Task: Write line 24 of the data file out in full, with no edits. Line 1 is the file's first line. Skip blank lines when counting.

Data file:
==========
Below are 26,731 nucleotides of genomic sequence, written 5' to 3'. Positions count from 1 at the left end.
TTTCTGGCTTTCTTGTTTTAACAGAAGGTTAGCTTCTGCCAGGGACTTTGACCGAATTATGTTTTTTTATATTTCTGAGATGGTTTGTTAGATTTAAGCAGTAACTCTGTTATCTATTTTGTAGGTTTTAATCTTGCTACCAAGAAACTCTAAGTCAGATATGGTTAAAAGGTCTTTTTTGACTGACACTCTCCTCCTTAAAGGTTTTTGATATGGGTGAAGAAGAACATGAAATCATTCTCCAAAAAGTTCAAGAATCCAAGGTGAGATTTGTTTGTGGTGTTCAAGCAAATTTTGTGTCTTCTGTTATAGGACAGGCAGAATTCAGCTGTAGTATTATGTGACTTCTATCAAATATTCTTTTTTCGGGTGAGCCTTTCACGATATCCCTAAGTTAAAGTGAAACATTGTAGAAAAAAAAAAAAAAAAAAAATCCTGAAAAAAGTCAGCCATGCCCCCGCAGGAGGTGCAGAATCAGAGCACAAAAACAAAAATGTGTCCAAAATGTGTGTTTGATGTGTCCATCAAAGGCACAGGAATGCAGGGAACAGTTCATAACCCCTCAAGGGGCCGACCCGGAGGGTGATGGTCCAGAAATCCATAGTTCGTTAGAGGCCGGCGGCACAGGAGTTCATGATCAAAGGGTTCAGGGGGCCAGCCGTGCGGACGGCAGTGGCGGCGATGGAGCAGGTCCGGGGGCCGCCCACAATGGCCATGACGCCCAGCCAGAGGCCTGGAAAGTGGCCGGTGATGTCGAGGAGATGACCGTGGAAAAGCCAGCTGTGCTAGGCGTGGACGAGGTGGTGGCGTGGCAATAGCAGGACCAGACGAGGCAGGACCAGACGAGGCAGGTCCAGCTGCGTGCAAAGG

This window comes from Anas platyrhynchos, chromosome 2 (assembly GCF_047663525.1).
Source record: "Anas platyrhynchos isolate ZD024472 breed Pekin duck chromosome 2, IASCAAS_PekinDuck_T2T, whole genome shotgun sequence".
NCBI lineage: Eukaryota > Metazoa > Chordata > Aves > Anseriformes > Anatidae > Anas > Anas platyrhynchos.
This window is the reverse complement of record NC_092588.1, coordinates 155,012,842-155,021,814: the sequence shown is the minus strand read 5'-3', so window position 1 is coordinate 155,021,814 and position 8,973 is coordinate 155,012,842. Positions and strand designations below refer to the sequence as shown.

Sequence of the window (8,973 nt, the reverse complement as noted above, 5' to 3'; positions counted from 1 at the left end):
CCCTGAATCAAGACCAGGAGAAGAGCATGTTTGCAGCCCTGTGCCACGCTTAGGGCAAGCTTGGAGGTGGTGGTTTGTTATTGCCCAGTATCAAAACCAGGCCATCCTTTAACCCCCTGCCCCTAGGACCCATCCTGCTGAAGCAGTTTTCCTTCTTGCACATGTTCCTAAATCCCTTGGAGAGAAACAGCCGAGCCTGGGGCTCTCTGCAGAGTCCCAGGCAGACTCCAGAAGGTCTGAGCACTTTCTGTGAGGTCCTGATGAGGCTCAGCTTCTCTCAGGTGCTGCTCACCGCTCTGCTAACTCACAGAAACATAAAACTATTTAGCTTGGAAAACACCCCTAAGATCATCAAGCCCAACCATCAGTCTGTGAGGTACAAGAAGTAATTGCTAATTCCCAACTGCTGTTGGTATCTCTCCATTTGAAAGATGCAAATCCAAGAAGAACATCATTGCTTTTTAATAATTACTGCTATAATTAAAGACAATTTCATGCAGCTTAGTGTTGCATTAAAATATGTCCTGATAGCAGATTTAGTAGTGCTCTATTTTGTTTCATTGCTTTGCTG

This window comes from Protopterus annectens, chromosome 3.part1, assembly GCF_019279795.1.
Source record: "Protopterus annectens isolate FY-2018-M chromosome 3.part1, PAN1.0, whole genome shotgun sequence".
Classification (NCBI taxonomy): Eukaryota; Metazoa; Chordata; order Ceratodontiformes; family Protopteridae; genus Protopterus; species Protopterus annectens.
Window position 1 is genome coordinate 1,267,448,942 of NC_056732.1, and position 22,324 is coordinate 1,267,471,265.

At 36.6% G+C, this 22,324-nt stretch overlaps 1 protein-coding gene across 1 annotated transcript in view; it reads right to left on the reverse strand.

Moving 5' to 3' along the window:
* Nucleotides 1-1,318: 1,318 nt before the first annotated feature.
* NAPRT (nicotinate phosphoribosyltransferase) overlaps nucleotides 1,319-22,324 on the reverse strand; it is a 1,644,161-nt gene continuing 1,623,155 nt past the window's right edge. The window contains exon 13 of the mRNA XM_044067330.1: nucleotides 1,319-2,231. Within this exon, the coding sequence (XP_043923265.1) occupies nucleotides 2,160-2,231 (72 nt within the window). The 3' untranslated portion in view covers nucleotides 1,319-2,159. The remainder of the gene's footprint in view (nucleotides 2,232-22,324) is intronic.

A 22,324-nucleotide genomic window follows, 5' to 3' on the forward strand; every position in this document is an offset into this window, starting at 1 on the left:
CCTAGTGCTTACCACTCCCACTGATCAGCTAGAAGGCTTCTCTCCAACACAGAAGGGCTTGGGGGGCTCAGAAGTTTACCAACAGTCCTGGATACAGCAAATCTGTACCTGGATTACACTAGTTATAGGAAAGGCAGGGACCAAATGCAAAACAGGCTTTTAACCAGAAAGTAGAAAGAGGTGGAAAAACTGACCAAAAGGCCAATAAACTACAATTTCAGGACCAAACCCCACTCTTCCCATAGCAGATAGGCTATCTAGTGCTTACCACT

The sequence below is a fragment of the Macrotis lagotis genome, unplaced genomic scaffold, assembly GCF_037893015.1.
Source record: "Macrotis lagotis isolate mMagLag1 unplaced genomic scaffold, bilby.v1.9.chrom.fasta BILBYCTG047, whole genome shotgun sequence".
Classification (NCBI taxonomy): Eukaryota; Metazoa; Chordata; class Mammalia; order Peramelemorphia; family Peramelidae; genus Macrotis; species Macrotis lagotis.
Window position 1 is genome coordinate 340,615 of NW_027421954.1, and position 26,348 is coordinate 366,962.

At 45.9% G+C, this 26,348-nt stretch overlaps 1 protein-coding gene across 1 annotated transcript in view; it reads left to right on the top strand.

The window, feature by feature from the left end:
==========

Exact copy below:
The window, feature by feature from the left end: